Disney: Where dreams get broken?
by vanessa on October 19, 2015 - 1:11am
In June of 2015, Julianna McDermott posted the shocking article titled as “Girl Told She Shouldn’t Dress As Elsa ‘Because she’s black’ Recieves Outpouring Of Support”. Rachel Muir, an Australian aboriginal, and her daughter Samara attended a Disney-themed event at a shopping center in Melbourne. Samara dressed up as her favorite Disney princess Elsa, in excitement for the event. The author goes on to mention that while waiting in line to play in a snow pit another mother and her two daughters turned to Samara and said they couldn’t understand why she would dress up as Elsa, because Queen Elsa isn’t black. Rachel asked the woman what she meant by the comment, and while the other mother may have not known what to answer one of her daughters bluntly pointed at Samara and said she’s ugly because she is black. Samara was heartbroken by the comment and started crying, the next few days she was very quite, and even wanted to skip out on her aboriginal dance class because she didn’t want to be black. The author mentions how the story had spread through social media and sent a lot of support Samaras way, she was even crowned the Queen Elsa of Australia in a Facebook competition and her spirits were lifted back up.
I was absolutely shocked after reading this article and felt the need to respond to it because the events that happened that day probably changed Samaras view of her self forever. As a young girl dressing up as my favorite Disney princess was a way to make me feel beautiful and powerful, and it saddens me that those feelings were cut short for Samara. Reading the first comment about the girls questioning Samara on why she would dress up as Elsa if she’s not white I found that it really supported Winkler’s statement in “Children Are Not Colorblind: How Young Children Learn Races” saying that children are not only able to recognize race from a very young age but they also are able to develop racial biases by the ages three to five. I found myself questioning whether the girls would consider it ok if they dressed up as a princess of different ethnicity other than white, like Tiana from Princess and the Frog. The fact that the girls really distinguished Samaras skin color being the problem supports that their reasoning of why she couldn’t be Elsa was purely off racism as opposed to her hair color or them just not looking anything alike. One of the girls also told Samara that she’s ugly because she’s black, I think this is a reflection of how the mother is raising her children. It’s important that parents discuss race with their children in an appropriate, not dumbed downed, lesson on racial inequality (Winkler, 2009). I also wonder whether these ideas of the two girls come from racist views of the mother which may have been passed down to them, this is why I think it’s important that racism is addressed in schools. Parents, teachers, coaches, we all need to start acknowledging that racism exists and it starts younger than we may assume. Its time we educate children about race at a young age so they can grow up respecting one another, and avoiding cases like Samara’s which could have eventually had a horrible effect on her self-confidence.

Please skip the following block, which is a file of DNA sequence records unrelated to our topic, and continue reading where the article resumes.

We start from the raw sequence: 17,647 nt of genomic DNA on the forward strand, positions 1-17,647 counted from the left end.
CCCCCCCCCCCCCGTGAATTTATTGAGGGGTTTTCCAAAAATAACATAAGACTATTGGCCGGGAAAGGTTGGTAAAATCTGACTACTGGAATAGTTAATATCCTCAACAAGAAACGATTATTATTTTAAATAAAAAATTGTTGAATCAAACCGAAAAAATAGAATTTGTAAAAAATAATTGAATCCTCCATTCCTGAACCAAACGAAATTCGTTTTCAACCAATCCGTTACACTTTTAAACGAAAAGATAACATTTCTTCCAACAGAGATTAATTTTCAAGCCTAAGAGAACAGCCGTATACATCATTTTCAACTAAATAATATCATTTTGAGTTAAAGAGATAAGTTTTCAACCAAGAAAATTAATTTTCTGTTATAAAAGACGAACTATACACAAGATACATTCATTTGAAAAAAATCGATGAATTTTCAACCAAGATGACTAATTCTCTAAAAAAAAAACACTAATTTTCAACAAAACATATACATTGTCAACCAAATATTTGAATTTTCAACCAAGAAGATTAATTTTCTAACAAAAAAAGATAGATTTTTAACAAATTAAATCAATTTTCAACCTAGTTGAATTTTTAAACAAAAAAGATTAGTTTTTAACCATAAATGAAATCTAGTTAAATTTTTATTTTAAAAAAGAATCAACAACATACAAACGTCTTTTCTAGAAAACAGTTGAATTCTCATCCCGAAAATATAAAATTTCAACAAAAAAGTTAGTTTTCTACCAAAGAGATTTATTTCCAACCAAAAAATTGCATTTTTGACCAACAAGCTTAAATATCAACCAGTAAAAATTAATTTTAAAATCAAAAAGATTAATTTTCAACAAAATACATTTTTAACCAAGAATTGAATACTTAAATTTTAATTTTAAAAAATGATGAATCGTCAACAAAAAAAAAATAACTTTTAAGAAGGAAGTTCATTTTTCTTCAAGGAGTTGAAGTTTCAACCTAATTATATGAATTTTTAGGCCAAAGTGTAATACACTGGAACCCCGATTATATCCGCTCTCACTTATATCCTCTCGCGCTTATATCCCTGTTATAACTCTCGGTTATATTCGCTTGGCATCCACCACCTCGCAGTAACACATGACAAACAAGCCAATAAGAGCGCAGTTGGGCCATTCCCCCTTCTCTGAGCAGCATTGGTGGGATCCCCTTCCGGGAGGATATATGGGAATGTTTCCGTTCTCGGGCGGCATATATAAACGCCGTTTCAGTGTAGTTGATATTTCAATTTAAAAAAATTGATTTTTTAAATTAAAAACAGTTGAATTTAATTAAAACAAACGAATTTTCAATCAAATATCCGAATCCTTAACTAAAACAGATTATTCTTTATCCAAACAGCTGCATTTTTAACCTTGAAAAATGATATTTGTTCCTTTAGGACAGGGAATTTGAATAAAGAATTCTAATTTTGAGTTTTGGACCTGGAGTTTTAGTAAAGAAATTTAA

McDermott, J. (2015). Girl told she shouldn’t dress as Elsa “because she’s black” receives outpouring of support. The Huffington Post Canada.